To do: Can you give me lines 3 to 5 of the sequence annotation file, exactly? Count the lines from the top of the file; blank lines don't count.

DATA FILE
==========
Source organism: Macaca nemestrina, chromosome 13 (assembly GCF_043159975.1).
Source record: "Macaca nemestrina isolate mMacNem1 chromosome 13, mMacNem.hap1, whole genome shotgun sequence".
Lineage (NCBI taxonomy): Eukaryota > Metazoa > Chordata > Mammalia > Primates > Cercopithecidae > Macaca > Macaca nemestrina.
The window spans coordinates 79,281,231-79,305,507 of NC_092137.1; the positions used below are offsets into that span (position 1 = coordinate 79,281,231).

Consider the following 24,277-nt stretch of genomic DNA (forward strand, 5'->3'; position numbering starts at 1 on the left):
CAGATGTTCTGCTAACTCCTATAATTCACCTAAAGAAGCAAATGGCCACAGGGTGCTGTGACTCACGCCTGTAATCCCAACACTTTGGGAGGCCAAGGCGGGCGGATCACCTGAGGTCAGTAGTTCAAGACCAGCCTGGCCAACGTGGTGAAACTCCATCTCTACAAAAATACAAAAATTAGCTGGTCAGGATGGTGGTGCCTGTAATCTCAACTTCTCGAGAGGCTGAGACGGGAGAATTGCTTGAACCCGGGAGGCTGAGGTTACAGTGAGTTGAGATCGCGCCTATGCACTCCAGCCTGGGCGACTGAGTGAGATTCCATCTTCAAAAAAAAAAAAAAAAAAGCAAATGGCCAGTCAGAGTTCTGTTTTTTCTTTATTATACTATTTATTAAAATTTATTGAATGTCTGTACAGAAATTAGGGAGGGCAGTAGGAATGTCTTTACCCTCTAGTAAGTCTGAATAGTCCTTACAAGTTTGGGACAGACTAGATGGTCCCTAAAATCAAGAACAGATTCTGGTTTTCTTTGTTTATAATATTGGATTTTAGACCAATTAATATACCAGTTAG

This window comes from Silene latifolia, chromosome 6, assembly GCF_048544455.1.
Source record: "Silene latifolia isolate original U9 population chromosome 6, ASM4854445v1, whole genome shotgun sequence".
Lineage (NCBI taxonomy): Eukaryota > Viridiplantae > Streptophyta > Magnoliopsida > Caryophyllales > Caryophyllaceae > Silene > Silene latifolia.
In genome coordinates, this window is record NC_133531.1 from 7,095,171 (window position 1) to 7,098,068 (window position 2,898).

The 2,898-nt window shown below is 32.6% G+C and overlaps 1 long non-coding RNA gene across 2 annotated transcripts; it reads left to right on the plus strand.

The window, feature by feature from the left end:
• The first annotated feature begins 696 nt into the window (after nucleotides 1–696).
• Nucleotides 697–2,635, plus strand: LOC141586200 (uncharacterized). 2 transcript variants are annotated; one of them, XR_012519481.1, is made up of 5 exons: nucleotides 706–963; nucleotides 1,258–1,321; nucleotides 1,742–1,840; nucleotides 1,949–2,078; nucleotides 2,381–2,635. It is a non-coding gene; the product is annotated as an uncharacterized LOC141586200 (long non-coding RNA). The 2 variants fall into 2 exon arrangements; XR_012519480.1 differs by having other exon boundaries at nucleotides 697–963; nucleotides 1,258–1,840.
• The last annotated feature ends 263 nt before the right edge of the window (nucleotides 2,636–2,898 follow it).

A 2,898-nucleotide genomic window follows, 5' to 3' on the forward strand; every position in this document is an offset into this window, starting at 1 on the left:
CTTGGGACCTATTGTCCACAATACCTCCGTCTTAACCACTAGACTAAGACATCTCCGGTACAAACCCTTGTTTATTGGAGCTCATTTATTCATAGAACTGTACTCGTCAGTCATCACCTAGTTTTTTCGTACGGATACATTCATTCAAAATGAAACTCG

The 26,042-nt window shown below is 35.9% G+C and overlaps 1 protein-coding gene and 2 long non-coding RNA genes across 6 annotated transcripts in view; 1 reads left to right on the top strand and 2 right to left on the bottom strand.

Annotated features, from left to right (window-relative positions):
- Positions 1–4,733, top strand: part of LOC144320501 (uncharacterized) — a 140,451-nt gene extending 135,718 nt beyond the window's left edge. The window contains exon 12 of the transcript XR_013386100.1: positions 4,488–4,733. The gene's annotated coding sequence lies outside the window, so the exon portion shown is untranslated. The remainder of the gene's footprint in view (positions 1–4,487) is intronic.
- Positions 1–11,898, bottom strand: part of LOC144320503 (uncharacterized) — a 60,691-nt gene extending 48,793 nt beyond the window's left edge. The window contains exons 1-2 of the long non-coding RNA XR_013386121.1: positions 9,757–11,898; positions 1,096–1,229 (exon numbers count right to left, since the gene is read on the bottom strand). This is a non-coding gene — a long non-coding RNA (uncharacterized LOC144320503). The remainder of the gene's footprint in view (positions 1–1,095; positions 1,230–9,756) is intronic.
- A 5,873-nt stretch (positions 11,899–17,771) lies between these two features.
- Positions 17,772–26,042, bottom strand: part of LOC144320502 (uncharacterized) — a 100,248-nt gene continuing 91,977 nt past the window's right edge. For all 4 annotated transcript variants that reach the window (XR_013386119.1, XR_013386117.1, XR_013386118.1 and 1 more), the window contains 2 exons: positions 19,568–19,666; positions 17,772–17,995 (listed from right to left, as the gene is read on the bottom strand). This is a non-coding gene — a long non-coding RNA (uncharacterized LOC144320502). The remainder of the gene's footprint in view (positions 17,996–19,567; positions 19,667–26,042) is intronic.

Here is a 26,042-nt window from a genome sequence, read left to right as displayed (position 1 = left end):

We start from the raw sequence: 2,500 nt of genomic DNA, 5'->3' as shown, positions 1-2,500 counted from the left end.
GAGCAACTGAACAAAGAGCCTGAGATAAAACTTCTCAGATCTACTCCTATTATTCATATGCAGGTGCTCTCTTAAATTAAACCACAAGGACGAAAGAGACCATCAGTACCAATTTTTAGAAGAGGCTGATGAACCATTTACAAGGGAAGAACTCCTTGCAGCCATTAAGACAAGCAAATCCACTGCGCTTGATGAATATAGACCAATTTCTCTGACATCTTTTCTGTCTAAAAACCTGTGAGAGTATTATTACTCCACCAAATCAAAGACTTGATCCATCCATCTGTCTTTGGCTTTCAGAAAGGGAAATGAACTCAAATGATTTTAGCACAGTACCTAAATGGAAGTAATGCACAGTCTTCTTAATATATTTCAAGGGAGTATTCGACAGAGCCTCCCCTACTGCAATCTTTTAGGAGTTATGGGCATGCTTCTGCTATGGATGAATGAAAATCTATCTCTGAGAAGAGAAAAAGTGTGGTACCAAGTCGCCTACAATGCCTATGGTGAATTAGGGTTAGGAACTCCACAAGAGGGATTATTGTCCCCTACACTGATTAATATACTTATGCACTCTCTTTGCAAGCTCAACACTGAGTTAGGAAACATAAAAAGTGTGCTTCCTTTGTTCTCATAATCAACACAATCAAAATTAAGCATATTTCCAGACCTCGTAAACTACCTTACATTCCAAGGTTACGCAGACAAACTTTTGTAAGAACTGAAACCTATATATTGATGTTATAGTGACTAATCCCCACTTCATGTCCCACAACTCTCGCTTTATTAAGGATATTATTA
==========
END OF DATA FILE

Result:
Lineage (NCBI taxonomy): Eukaryota > Metazoa > Chordata > Mammalia > Primates > Cercopithecidae > Macaca > Macaca nemestrina.
The window spans coordinates 79,281,231-79,305,507 of NC_092137.1; the positions used below are offsets into that span (position 1 = coordinate 79,281,231).

Consider the following 24,277-nt stretch of genomic DNA (forward strand, 5'->3'; position numbering starts at 1 on the left):